Marty Forth and Patrick Sinclair are a foreign gay couple living in Hong Kong. They live a lovely life together with their son Grayson. GagaOOLala's original series Queer Asia - Hong Kong had the chance to interview this happy gay family.
Marty (left), Grayson (middle), Patrick (right) / Source: GagaOOLala
The joyful coming of their son.
Annie is Grayson's birthmother. Not being able to raise her kid, she started looking for adopting families. After interviewing with Annie and send her many letters, she chose Marty and Patrick to be the fathers of Grayson.
"That application ended up being over 100 pages. I think it was very complex, and very detailed." Regarding the adopting process, Marty mentioned that the complex and thorough the application is necessary, "it made us think of things we never thought of before. For example, where do we want to raise our kids?" (...) One of the application steps is to make a photo album, with our daily lives, family photos, and neighborhood. It has become a tradition to make an album every year for Grayson's birthday."
Marty and Grayson looking at an album together / Source: GagaOOLala
Integrating in Hong Kong
Marty and Patrick were living in New York before Patrick got an offer in Hong Kong. They moved there in 2015. Marty had a dream of pursuing a Ph.D. which was accomplished in Hong Kong. Meanwhile, Grayson was able to grow up in an international city and to learn Mandarin and a different culture.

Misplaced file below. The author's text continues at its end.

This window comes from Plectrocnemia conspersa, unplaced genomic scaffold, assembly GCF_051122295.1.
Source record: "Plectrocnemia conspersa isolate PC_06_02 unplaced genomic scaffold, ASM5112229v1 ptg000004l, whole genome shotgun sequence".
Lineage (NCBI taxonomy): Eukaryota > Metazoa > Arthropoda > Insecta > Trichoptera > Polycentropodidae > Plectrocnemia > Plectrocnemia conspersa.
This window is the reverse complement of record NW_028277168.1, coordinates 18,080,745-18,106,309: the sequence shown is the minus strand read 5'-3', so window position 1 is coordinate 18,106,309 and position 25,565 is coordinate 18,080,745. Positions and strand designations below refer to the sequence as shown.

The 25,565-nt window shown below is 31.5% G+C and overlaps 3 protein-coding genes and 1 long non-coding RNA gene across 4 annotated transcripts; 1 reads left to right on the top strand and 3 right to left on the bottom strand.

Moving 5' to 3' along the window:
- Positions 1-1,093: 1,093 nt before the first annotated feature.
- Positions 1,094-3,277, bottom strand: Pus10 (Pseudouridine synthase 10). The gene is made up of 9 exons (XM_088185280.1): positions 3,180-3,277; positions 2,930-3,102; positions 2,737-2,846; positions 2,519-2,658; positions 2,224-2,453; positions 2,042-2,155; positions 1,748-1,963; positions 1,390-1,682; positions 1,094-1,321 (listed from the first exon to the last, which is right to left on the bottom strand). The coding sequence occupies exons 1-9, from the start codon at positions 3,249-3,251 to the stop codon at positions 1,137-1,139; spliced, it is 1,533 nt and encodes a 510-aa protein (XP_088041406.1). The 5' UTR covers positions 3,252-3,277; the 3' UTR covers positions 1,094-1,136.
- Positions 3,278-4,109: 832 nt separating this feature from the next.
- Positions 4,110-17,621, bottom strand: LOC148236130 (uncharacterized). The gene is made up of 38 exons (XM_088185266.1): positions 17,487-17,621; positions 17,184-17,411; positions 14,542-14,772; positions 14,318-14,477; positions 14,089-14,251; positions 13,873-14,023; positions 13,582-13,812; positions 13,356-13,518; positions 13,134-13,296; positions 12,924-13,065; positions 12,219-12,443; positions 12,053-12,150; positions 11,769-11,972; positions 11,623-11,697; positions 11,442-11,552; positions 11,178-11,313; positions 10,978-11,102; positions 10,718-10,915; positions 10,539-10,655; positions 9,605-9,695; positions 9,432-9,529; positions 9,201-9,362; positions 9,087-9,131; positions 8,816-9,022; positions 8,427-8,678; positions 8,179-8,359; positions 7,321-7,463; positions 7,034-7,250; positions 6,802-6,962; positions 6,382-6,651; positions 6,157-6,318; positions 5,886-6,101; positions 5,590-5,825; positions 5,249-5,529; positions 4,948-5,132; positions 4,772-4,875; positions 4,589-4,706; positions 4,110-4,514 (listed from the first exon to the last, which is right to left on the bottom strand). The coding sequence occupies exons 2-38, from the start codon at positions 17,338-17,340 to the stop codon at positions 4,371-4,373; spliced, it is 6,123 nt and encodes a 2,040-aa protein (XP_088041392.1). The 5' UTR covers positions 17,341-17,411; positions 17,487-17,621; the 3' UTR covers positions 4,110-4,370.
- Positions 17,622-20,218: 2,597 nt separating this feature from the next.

When it comes to being an expat in Hong Kong, Marty said he totally immersed himself into Chinese culture. Even though there are some looks and stares, he does not regard it as discrimination. For example, when the three of them are staying in a hotel, the front desk clerk usually asks if they want separate beds. "I don't think it's judgment. I think it‘s a lack of exposure and confusion."
"We are unique, but every family is."
Marty said that he often gives interviews to share his experiences.His goal is to make others more aware, to make them able to discuss this kind of topics more naturally.
"We are not an anomaly. We are unique and different, but every family is and has its own story to tell. Just because something is different, it doesn't mean it should be ostracized or feared," Marty said. Respect for diversity is also greatly rooted in Grayson's values. When he was asked, "What daddies think is important to you?" He said, "To be caring for everyone."
Have you learned to love your differences?